Couple of days ago, I was taught a lesson.
Having been brought up in a world where routines, schedules, and orderliness ranks very high in the order of proper behaviour I was trying through a learning activity to instill such values in my three year old grandson. I was stumped when he, a child who listens to me most often refused bluntly to comply with my “suggestive” instructions.
Every morning, when I am at Svanir and Matuiti does not have school, he drops in to my cottage for a session of indoor activities. He begins the day drawing trucks and lorries with as many wheels as he fancies.
After he has almost totally covered the cemented floor of the room and portions of our varandah, he stands up and from various viewpoints appreciate his art and urge me to do so too. Of course, I comply happily. Having met approval, he would look for something else to engage his exploring mind, for instance, a chocolate treat from my wife if she is around, or a game with me with a soft cotton stuffed cloth ball.
It’s worth appreciating that because he is conscious that I am still recovering from long drawn Covid, and that I cannot play with him for more than ten or fifteen minutes at a time, he suggests that I should rest and read out to him from a Bengali book, with pictorial stories of Handa and Bhoda, two popular children’s characters. Enough of stage setting. Let me come to the reason for my anguish.
Since Matuiti has been enrolled in the nursery section of a nearby school, his mother Indrani and I have been trying to teach him nursery rhymes, alphabets and numbers. He has been picking up the information fast but in a playful manner. Writing down alphabets and especially numbers, however, has not interested him. Indeed, most children do not find that worth wasting their play time.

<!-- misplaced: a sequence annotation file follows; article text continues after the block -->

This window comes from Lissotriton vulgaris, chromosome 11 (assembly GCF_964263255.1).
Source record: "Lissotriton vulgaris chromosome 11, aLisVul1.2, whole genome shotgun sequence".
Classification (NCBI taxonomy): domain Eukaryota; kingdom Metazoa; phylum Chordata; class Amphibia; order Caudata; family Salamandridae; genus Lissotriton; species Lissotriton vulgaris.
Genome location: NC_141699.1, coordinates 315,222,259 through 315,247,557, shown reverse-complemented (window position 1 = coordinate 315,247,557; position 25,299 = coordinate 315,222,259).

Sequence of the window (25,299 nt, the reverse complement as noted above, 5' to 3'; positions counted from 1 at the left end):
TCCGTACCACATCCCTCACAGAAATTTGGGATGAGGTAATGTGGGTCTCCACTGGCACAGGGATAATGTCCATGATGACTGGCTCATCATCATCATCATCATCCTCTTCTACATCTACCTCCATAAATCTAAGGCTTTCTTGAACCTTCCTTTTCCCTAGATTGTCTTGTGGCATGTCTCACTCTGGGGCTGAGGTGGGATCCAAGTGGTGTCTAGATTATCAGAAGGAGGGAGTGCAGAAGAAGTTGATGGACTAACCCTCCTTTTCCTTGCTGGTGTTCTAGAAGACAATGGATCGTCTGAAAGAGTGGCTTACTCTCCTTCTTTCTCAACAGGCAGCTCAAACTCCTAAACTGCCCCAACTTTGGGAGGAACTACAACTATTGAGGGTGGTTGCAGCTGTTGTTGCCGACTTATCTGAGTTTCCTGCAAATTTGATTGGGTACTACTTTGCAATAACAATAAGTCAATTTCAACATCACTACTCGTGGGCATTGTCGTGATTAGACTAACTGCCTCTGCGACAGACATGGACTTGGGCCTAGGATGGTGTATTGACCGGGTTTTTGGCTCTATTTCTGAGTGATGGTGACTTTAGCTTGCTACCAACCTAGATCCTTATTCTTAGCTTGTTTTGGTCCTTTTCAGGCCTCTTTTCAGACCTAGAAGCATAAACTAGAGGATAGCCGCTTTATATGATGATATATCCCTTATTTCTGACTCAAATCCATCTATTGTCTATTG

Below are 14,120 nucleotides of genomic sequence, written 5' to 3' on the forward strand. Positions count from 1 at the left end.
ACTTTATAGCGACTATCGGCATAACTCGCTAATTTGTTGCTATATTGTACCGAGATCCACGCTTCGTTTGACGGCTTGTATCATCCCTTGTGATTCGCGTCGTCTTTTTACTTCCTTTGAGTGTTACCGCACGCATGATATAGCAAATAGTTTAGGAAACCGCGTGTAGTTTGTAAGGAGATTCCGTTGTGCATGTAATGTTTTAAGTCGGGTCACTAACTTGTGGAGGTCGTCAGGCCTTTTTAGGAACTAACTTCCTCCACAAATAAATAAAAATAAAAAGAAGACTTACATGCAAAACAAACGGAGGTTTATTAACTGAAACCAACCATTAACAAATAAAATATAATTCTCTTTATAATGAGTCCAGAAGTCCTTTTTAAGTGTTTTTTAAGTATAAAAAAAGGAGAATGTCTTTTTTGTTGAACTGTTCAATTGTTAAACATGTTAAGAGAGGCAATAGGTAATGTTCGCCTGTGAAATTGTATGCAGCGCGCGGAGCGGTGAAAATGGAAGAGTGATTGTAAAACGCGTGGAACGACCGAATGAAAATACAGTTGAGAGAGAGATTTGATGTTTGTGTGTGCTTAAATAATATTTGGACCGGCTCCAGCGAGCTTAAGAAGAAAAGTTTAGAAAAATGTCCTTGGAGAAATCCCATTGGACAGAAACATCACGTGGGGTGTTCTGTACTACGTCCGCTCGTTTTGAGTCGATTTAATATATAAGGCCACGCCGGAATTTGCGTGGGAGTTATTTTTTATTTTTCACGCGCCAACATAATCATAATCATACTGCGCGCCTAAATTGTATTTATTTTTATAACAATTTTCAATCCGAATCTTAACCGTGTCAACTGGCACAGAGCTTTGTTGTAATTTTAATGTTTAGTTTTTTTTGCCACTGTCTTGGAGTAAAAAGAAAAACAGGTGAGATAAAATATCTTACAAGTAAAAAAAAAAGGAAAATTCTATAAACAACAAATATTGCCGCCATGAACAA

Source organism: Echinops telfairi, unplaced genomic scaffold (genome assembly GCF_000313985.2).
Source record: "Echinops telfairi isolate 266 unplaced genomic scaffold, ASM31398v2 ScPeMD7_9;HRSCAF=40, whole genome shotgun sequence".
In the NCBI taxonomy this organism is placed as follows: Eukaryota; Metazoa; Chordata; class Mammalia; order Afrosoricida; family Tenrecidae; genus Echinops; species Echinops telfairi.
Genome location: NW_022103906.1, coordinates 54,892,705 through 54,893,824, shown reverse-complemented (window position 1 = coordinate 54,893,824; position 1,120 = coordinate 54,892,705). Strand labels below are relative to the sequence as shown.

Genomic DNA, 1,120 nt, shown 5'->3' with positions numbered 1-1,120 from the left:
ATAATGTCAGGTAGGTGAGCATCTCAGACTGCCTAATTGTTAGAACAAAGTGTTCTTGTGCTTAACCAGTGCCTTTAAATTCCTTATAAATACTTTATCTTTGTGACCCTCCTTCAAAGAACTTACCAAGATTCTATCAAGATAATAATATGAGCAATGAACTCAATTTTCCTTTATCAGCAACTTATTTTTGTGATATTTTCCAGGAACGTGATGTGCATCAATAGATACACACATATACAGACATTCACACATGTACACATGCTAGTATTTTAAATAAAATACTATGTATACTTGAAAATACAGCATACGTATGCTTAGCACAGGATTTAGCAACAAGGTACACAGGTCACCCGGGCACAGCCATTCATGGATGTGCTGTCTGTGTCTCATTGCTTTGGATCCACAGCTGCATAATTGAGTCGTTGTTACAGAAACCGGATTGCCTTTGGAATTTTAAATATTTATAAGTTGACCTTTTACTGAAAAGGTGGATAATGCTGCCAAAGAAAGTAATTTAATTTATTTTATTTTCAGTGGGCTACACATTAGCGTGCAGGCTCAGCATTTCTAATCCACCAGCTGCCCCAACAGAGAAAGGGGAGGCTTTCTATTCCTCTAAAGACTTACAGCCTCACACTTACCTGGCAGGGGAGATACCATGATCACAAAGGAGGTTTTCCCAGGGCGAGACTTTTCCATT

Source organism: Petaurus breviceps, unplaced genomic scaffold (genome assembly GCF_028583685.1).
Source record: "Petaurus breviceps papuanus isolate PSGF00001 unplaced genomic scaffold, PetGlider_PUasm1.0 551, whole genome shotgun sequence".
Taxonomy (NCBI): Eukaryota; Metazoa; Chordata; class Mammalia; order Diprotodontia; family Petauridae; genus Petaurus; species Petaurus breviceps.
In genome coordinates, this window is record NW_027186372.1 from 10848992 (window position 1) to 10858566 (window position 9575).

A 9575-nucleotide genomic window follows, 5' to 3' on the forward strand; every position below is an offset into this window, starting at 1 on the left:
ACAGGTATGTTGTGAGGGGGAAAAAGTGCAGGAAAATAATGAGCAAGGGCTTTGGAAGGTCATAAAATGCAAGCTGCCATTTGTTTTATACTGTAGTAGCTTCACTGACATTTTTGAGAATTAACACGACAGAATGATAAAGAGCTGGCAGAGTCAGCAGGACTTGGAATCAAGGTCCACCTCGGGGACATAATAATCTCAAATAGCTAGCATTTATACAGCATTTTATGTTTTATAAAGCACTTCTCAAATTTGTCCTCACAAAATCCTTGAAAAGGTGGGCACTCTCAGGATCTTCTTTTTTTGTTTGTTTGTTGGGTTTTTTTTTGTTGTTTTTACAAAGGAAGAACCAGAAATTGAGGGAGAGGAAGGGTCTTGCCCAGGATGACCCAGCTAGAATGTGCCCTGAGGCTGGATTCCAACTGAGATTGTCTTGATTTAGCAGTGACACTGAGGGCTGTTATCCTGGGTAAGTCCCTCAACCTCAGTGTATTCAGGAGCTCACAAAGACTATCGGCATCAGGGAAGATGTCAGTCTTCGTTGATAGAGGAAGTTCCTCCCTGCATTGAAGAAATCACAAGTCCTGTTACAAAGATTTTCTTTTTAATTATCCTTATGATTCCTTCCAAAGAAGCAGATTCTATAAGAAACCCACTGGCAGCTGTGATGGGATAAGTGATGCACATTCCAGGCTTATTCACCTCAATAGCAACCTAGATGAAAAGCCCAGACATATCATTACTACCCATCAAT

What would be a “logical” reaction to this in adults? Persuading, scolding, insisting, promising rewards on completion etc. You know the prescriptions of motivational theory: X and Y. His parents did just that. Crying was, at times the child’s last resort of protest.
One can’t say that such response on the part of adults is counterproductive; for all of us have gone through such experience, and have learnt our lessons under such circumstances, and to various degrees of quick success. But unlike parents, who have to juggle home and office work with child rearing cum teaching, a grandparent has all the time in the world to do otherwise. So, what was my reaction?
Surprisingly, the same but with a slight twist. What I attempted was to write down, knowing his penchant for sequential activities, a routine that first allocated time for him to draw as many trucks with as many wheels as he desired followed by a short indoor session playing with his cotton ball and then a school-type learning session. The reward: a round of audiovisual storytelling.
The most important aspect of the number and alphabet session was to show him that he would be able to do all that I wanted him to do if he followed a technique, or a memory link. For instance, high voltage power towers as A; he picked this up very fast. An upright pole with two bulges on the right for B, just a pole as the number 1 and so on.
But I met with intellectual resistance while suggesting that he should look at my left ear (when facing him) for writing 2 and the right ear when writing C. I failed to find a simpler analogy so he got fed up, and walked away. He climbed onto the bed, hid under a blanket and sulked!
The good news is that Indrani managed to teach him how to write 2 and a few more alphabets by following the school exercise book consisting of repeated writings on dotted lines. But he himself, the bright guy that he is, managed to find an appropriate link for remembering 2. Yesterday, he showed me a 2 and then quickly added a few more lines with chalk to turn it into a chair with four legs!
I pray that he picks up information in this manner and is able to convert that into knowledge.